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SAFR reports biometric recognition algorithm adapts to work with masks

Company training tech for higher accuracy with occluded faces
SAFR reports biometric recognition algorithm adapts to work with masks

Performance accuracy of SAFR biometric facial recognition technology from Real Networks is not affected by people wearing masks to protect themselves against the spread of COVID-19, explains Eric Hess, senior director of product management for Face Recognition & Security Solutions in a company blog post.

Hess says the algorithm can easily adapt to the situation thanks to the occlusion detection feature which is included in the SAFR platform. The company is now focusing on improving occlusion logic to enable high performance and accuracy even in the toughest scenarios. The technology could then be easily deployed for healthcare workers moving from one area to another, and essential service providers and potential security threats can still be identified.

When an exact match is not possible, there are procedures and security protocols that can be followed such as multifactor authentication. Hess warns that accuracy depends on sample size and the range of facial traits. The more information a sample contains, the more chances for similar features to be detected.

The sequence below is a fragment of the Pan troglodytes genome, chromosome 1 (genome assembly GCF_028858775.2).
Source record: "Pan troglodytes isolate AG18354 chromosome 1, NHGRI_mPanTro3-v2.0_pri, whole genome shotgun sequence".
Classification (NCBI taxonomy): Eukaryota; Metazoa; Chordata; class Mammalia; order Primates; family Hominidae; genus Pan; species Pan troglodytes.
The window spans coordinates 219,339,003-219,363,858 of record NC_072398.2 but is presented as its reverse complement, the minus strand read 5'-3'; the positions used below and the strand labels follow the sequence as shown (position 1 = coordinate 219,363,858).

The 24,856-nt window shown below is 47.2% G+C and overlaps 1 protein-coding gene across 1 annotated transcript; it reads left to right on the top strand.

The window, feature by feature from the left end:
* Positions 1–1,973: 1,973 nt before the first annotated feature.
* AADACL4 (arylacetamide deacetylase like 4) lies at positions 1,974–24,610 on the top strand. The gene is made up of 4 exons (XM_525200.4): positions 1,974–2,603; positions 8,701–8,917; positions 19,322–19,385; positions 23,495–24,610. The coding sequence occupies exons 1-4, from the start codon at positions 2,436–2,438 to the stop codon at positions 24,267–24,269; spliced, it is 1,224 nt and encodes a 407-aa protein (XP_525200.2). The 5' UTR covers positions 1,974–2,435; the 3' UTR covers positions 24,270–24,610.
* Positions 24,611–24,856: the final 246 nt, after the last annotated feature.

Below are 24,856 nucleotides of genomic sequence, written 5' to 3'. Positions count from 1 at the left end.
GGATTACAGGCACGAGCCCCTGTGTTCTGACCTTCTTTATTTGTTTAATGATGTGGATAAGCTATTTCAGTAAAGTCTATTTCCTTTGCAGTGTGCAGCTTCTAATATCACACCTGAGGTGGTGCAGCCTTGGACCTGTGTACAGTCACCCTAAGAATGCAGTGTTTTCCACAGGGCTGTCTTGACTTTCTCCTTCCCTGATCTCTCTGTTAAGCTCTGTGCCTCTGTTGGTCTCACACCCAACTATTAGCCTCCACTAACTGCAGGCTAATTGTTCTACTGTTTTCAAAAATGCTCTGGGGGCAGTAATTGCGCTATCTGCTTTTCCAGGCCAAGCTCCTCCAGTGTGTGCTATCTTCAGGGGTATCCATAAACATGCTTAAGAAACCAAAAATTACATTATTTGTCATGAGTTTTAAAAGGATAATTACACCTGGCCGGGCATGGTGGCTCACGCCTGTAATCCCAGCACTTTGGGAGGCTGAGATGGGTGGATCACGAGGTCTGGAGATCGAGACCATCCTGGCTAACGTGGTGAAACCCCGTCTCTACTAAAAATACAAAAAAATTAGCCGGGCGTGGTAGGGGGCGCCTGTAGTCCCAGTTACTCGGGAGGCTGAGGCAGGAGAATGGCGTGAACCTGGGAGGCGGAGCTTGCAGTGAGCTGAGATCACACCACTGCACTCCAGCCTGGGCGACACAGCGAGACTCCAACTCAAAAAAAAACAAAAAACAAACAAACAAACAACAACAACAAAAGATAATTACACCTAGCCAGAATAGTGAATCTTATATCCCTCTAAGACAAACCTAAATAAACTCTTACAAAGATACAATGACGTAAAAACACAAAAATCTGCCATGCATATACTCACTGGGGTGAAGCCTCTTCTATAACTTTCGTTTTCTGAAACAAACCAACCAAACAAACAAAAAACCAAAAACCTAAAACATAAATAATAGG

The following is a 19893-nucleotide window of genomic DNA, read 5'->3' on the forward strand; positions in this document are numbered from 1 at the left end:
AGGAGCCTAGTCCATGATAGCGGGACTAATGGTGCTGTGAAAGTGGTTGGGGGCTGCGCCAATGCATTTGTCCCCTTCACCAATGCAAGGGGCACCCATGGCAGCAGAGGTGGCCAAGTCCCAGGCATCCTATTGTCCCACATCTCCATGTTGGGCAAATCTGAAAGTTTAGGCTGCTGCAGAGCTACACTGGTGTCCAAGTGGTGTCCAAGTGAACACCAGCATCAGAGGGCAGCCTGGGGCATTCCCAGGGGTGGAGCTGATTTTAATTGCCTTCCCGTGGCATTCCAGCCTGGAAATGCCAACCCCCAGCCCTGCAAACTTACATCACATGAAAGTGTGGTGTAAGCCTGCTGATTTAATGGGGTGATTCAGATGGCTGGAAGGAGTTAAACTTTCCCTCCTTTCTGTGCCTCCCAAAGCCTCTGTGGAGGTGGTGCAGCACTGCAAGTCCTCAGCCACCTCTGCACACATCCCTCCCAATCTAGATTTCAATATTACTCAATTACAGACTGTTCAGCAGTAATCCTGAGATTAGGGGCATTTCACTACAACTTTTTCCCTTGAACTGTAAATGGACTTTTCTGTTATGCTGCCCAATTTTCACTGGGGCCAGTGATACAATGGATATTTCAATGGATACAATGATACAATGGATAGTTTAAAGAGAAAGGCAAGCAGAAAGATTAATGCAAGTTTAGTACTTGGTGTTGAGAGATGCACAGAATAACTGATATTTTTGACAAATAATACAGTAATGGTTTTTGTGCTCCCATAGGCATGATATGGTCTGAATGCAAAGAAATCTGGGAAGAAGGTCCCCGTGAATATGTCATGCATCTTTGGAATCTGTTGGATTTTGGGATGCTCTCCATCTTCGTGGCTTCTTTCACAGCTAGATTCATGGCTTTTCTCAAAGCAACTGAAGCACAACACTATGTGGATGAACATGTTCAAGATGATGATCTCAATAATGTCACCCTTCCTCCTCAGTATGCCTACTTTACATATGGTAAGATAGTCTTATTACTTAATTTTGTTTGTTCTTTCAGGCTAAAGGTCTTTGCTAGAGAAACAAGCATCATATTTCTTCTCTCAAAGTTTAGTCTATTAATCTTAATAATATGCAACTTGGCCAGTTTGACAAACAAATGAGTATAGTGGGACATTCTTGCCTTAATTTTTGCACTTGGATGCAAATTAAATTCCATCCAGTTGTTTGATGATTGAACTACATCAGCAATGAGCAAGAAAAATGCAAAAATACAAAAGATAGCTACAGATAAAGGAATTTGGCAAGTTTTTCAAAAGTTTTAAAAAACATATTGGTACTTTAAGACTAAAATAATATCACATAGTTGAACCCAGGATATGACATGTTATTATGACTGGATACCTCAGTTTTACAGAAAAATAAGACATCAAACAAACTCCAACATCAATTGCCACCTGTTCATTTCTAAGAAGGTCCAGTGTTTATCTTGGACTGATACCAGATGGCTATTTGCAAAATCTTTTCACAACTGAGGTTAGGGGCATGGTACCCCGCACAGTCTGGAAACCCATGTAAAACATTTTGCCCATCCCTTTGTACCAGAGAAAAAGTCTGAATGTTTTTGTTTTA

Some people are easier to recognize based on the unique features in the upper half of their face, while others are recognized based on the unique features around their mouths or jawline. This would affect accuracy rates when that part of the face is covered. SAFR is working on training the algorithms to maintain high accuracy despite occlusions.

“Yes, we too can match faces when people are wearing masks, but we feel a responsibility to be honest about the limitations, and even better performance can be achieved when SAFR understands how a person may appear when wearing a mask,” Hess writes.

Accuracy depends on image quality, user cooperation in terms of image capturing, lighting and environment. “SAFR’s current capability on the University of Massachusetts Labeled Faces in the Wild (LFW) dataset is a 99.87 percent True Identification Rate with just 1:1,000,000 False Identifications (false positives),” he adds.

Based on internal benchmarking, if the subject is wearing a mask, the true positive identification rate is 93.5 percent, with less than 1:3,760 false identifications, but the company wants to keep improving it.

Eric Hess is a biometrics industry expert who was appointed SAFR Senior Director of Product Management in February. He is an expert in the use of video analytics and facial recognition technologies for criminal investigations, surveillance, loss prevention, and identity solutions.

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